By Angela Hawksford; reposted with permission from AIM Group’s Classified Intelligence Report.
Domain, the Australian real estate site owned by Fairfax Media (ASX: FXJ), reckons its transformation from the “other” property site into a serious contender for the market-leading spot was due to a renewed focus on its parent company’s specialty: journalism.
It might just be right.
Appearing at the marketing and media conference Mumbrella360 last month, Domain’s editorial director Toby Johnstone said the real estate site grew its traffic by creating unique, relevant content and by getting to know its audience.
“We don’t just use our digital marketing platforms to push ads through the web. We use a lot of the ad spots to push content. Why? Because we know content works,” he said.
“There is a value exchange, pushing content through ad channels there is the difference between clocking an impression and making an impression.”Secrets of high-growth real estate teams As we all know, the real estate industry is hyper-competitive. And because there are few better catalysts for innovation than competition, real estate is constantly blazing new ground. Real estate expansion teams — teams that do business in multiple markets — are one of the industry’s latest, and hottest, innovations …
Johnstone said Domain made the choice not to target cookies because, while it might have increased reach (“We would have hit 1 million different devices, different browsers, different people logged into different computers”), it ultimately wouldn’t have delivered any clarity about what Domain’s audience wanted.
“Our frequency would be nowhere, and we would have had no idea if we were annoying people. We wouldn’t have had clarity,” he said.
So, Domain spends a lot of time trying to figure out what its audience wants and what it is likely to want next.
If someone decides to move, Domain works out what they are going to need during the moving process — an agent, mortgage, insurance, removalists and so on.
It’s been active on social media, using Facebook Live to stream auctions, which delivered not just greater reach but also increased audience engagement through likes, shares and comments.
Two years ago the company entered the video-production fray. Working with well-known Australian actors and producers, Domain created an original eight-part video series called Avalon Now, a send-up of the idiosyncratic residents of Palm Beach, a suburb on the northern beaches of Sydney that’s often frequented by Hollywood celebrities, but remains, well … idiosyncratic.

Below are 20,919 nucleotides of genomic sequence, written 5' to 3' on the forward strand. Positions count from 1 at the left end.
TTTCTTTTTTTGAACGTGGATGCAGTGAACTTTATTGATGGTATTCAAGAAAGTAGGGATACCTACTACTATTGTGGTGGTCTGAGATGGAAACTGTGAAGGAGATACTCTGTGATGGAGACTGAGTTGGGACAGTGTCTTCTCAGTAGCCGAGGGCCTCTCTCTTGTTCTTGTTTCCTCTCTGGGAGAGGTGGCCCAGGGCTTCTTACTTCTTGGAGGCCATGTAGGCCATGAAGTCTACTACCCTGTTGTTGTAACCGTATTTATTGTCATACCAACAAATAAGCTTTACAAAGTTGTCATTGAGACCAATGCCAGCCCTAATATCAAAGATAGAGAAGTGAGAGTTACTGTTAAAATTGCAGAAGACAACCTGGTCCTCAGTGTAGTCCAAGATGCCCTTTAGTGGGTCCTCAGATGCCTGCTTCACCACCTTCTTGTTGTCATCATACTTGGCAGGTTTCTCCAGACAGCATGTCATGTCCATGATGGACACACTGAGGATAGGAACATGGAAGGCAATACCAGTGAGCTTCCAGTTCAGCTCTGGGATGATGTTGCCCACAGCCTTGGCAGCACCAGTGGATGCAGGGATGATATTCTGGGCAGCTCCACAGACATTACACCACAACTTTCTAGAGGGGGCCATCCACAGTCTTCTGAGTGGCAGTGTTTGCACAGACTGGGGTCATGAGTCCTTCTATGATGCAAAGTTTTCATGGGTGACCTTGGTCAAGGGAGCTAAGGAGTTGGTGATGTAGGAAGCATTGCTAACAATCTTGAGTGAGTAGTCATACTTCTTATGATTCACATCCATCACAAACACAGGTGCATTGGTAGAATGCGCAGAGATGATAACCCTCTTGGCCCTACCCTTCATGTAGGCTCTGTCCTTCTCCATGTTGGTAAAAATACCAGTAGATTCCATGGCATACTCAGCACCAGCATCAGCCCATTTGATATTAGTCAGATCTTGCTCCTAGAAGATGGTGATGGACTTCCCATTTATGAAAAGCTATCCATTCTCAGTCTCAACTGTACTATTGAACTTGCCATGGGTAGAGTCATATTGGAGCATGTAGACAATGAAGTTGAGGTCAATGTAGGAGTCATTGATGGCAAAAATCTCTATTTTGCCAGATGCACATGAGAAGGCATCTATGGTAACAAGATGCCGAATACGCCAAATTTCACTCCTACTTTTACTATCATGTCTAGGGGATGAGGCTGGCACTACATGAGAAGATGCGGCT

(For the record, this writer lives on the northern beaches, and Avalon Now was spot on.)
Avalon Now, streaming auctions on Facebook Live — it’s all part of Johnstone’s rule of thumb for content, namely “Give people content they haven’t seen before.”
And it seems to be working.
Back in January 2015, Domain’s monthly audience lagged a whopping 63 percent behind its main competitor, the REA Group-owned Realestate.com.au.
By November of that same year, Domain had substantially closed the gap, reaching just 34 percent fewer unique browsers than its competitor.
At the time of writing, SimilarWeb showed visits to Realestate.com.au and Domain at 25.4 million and 19.8 million in May (last month) respectively, although Domain’s time-on-site still lags significantly behind Realestate.com.au’s, with each visit lasting around three minutes, compared with nearly eight and a half minutes for Realestate.com.au.
Perhaps realizing Domain was onto something, Realestate.com.au launched a content platform of its own (called Lifestyle on Realestate.com.au) earlier this year, increased its staff of journalists and content producers, and also created a lifestyle-focused web series that covers home renovations, gardening, cleaning, styling and so on.
Johnstone said Domain’s ability to produce “cut-through content” puts it in a somewhat enviable position (perhaps even to none other than its parent company Fairfax, which continues to struggle with monetizing its content), as it can now speak to brands and advertisers that are willing to take risks with its digital marketing.
“To put us in a position where we could crack content, we needed to build a modern newsroom, we needed to get to know our audience, we needed to diversify where we distributed our content, and we had to nail a content strategy that would actually play to our strengths,” he said.
Domain is due to be separated from Fairfax Media and to be listed separately on the Australian Securities Exchange (ASX) later this calendar year, while Fairfax expects to receive formal offers from its two private equity suitors by the end of this month.
© 2017 Advanced Interactive Media Group LLC / Classified Intelligence, reprinted with permission
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